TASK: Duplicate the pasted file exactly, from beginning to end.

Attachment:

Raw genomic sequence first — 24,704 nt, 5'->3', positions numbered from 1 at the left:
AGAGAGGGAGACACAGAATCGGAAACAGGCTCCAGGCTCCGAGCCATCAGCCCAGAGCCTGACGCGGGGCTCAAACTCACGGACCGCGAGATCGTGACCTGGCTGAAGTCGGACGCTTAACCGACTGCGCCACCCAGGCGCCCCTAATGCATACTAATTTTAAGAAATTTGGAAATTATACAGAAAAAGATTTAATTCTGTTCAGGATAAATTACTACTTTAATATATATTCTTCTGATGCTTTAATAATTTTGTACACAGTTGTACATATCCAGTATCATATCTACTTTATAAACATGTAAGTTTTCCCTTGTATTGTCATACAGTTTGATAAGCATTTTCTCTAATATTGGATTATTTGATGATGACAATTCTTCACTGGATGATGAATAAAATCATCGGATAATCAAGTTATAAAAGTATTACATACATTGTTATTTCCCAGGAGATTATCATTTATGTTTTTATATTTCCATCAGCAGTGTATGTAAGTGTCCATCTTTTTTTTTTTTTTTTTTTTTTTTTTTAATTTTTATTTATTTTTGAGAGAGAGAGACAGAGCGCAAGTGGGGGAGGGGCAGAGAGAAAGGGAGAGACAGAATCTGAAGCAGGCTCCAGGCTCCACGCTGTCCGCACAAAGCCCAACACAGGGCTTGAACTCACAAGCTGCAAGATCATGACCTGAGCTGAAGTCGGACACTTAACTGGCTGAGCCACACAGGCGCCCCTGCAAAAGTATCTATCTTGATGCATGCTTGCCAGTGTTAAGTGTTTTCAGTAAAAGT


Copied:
Raw genomic sequence first — 24,704 nt, 5'->3', positions numbered from 1 at the left:
AGAGAGGGAGACACAGAATCGGAAACAGGCTCCAGGCTCCGAGCCATCAGCCCAGAGCCTGACGCGGGGCTCAAACTCACGGACCGCGAGATCGTGACCTGGCTGAAGTCGGACGCTTAACCGACTGCGCCACCCAGGCGCCCCTAATGCATACTAATTTTAAGAAATTTGGAAATTATACAGAAAAAGATTTAATTCTGTTCAGGATAAATTACTACTTTAATATATATTCTTCTGATGCTTTAATAATTTTGTACACAGTTGTACATATCCAGTATCATATCTACTTTATAAACATGTAAGTTTTCCCTTGTATTGTCATACAGTTTGATAAGCATTTTCTCTAATATTGGATTATTTGATGATGACAATTCTTCACTGGATGATGAATAAAATCATCGGATAATCAAGTTATAAAAGTATTACATACATTGTTATTTCCCAGGAGATTATCATTTATGTTTTTATATTTCCATCAGCAGTGTATGTAAGTGTCCATCTTTTTTTTTTTTTTTTTTTTTTTTTTTAATTTTTATTTATTTTTGAGAGAGAGAGACAGAGCGCAAGTGGGGGAGGGGCAGAGAGAAAGGGAGAGACAGAATCTGAAGCAGGCTCCAGGCTCCACGCTGTCCGCACAAAGCCCAACACAGGGCTTGAACTCACAAGCTGCAAGATCATGACCTGAGCTGAAGTCGGACACTTAACTGGCTGAGCCACACAGGCGCCCCTGCAAAAGTATCTATCTTGATGCATGCTTGCCAGTGTTAAGTGTTTTCAGTAAAAGT